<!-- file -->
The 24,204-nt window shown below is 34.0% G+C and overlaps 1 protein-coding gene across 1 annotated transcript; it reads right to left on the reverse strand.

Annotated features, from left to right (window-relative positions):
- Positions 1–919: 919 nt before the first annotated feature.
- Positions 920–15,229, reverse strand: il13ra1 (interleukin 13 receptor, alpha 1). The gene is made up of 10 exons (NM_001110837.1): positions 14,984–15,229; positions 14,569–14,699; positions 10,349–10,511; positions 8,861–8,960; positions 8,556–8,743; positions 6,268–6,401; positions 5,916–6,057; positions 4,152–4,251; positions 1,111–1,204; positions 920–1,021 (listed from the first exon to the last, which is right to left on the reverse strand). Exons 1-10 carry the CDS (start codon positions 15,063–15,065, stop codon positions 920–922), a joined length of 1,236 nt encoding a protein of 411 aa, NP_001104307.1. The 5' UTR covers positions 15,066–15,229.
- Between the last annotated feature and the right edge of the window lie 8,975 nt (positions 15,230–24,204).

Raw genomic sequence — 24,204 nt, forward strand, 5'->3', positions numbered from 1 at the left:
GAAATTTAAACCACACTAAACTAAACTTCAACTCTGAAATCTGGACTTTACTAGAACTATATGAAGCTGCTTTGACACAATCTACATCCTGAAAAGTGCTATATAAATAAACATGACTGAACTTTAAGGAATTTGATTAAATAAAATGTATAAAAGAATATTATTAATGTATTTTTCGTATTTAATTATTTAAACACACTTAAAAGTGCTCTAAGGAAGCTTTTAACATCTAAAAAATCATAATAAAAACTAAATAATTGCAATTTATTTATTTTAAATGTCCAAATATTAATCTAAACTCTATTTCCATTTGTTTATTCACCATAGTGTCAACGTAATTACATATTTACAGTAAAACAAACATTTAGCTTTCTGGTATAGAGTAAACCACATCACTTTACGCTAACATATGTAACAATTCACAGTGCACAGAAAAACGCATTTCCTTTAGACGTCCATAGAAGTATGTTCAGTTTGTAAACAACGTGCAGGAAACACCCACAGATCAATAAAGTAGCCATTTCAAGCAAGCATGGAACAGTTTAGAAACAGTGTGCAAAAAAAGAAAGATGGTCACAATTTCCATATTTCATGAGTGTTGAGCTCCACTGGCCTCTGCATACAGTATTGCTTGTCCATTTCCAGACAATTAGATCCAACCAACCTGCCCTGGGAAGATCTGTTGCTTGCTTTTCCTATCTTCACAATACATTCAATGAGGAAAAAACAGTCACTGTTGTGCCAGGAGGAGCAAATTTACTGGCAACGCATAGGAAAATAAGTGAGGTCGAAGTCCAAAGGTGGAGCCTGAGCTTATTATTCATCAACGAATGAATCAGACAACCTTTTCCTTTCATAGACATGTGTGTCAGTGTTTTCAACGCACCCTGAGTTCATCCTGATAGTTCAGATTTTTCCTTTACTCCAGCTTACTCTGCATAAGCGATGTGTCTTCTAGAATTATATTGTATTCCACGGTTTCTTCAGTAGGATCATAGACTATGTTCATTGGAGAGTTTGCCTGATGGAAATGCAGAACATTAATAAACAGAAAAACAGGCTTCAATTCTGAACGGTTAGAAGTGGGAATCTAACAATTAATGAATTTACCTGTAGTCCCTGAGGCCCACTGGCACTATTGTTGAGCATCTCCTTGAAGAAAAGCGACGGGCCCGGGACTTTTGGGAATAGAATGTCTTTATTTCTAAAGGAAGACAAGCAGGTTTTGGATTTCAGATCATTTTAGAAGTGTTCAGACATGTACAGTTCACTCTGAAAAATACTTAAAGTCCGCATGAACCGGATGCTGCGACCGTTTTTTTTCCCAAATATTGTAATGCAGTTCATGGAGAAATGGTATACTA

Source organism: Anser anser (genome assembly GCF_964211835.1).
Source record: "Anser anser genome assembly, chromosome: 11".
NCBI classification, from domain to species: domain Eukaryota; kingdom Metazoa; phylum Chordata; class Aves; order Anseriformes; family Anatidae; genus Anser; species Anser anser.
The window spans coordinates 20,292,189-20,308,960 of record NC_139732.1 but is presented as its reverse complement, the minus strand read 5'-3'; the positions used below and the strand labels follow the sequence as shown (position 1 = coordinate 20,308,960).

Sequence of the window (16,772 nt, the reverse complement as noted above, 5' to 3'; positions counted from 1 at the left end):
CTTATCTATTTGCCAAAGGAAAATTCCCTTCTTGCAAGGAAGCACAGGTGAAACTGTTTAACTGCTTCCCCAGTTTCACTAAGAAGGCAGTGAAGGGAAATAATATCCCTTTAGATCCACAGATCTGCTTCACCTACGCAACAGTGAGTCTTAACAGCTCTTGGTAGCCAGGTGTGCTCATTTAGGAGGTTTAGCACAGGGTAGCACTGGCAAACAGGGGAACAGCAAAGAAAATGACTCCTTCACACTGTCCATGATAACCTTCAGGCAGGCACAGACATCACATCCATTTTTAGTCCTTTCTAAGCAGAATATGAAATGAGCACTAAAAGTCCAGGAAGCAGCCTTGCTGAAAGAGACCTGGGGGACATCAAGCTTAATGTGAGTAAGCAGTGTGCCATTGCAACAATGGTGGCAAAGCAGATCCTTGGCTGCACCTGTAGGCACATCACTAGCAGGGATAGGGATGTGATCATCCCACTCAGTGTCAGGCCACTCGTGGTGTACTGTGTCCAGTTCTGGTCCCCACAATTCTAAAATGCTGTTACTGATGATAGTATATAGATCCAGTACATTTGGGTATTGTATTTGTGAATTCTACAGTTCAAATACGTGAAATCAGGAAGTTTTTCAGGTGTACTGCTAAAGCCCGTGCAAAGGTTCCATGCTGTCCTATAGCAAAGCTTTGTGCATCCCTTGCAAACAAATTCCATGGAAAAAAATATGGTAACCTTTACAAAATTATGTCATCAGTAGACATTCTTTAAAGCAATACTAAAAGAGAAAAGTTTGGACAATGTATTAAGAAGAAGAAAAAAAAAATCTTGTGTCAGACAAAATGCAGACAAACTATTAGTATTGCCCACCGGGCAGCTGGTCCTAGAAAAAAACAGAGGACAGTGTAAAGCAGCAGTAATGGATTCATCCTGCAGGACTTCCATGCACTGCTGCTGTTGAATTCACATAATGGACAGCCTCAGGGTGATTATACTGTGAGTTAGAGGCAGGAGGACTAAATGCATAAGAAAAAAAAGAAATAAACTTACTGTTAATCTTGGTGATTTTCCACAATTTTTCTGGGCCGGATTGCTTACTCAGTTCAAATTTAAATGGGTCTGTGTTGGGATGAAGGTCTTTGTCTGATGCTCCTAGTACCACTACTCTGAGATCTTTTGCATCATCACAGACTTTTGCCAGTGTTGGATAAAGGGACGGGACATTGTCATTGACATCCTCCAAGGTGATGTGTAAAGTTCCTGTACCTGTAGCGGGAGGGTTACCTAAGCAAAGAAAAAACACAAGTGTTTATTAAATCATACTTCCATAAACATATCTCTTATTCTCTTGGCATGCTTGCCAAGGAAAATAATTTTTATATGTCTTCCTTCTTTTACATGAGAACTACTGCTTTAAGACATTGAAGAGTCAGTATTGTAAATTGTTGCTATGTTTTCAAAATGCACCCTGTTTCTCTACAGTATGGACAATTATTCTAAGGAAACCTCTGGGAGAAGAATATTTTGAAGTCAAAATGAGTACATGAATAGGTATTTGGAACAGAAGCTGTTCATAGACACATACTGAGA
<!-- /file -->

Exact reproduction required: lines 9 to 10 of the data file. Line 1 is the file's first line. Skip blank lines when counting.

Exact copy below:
Source record: "Anser anser genome assembly, chromosome: 11".
NCBI classification, from domain to species: domain Eukaryota; kingdom Metazoa; phylum Chordata; class Aves; order Anseriformes; family Anatidae; genus Anser; species Anser anser.